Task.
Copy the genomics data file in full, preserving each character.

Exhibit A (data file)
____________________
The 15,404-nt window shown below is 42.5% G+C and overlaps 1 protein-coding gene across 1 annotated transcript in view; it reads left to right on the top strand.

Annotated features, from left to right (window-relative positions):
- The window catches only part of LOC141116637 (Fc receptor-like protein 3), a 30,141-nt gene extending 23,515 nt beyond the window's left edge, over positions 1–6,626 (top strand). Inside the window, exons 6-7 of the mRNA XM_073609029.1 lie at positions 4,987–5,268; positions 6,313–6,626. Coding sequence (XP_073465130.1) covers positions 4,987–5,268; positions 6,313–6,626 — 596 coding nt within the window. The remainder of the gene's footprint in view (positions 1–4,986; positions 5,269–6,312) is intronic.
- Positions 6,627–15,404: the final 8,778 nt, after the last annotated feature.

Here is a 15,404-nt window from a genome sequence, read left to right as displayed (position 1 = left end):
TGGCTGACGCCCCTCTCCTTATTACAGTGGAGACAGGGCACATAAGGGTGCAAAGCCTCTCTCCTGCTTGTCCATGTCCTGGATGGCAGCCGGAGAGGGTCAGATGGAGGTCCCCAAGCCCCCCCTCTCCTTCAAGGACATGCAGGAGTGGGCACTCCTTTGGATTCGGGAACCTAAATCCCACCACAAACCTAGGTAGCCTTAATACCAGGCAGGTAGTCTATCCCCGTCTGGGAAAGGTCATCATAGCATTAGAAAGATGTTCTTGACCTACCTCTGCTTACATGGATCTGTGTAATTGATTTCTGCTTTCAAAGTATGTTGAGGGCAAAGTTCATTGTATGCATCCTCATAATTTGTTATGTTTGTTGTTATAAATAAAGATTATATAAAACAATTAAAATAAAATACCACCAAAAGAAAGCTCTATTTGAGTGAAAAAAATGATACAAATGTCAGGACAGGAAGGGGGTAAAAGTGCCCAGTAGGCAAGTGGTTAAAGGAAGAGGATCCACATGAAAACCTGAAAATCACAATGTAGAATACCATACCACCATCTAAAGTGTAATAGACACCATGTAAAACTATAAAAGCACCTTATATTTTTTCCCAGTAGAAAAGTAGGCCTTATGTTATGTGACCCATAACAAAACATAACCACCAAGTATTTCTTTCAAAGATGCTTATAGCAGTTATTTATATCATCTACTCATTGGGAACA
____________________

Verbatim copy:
The 15,404-nt window shown below is 42.5% G+C and overlaps 1 protein-coding gene across 1 annotated transcript in view; it reads left to right on the top strand.

Annotated features, from left to right (window-relative positions):
- The window catches only part of LOC141116637 (Fc receptor-like protein 3), a 30,141-nt gene extending 23,515 nt beyond the window's left edge, over positions 1–6,626 (top strand). Inside the window, exons 6-7 of the mRNA XM_073609029.1 lie at positions 4,987–5,268; positions 6,313–6,626. Coding sequence (XP_073465130.1) covers positions 4,987–5,268; positions 6,313–6,626 — 596 coding nt within the window. The remainder of the gene's footprint in view (positions 1–4,986; positions 5,269–6,312) is intronic.
- Positions 6,627–15,404: the final 8,778 nt, after the last annotated feature.

Here is a 15,404-nt window from a genome sequence, read left to right as displayed (position 1 = left end):
TGGCTGACGCCCCTCTCCTTATTACAGTGGAGACAGGGCACATAAGGGTGCAAAGCCTCTCTCCTGCTTGTCCATGTCCTGGATGGCAGCCGGAGAGGGTCAGATGGAGGTCCCCAAGCCCCCCCTCTCCTTCAAGGACATGCAGGAGTGGGCACTCCTTTGGATTCGGGAACCTAAATCCCACCACAAACCTAGGTAGCCTTAATACCAGGCAGGTAGTCTATCCCCGTCTGGGAAAGGTCATCATAGCATTAGAAAGATGTTCTTGACCTACCTCTGCTTACATGGATCTGTGTAATTGATTTCTGCTTTCAAAGTATGTTGAGGGCAAAGTTCATTGTATGCATCCTCATAATTTGTTATGTTTGTTGTTATAAATAAAGATTATATAAAACAATTAAAATAAAATACCACCAAAAGAAAGCTCTATTTGAGTGAAAAAAATGATACAAATGTCAGGACAGGAAGGGGGTAAAAGTGCCCAGTAGGCAAGTGGTTAAAGGAAGAGGATCCACATGAAAACCTGAAAATCACAATGTAGAATACCATACCACCATCTAAAGTGTAATAGACACCATGTAAAACTATAAAAGCACCTTATATTTTTTCCCAGTAGAAAAGTAGGCCTTATGTTATGTGACCCATAACAAAACATAACCACCAAGTATTTCTTTCAAAGATGCTTATAGCAGTTATTTATATCATCTACTCATTGGGAACA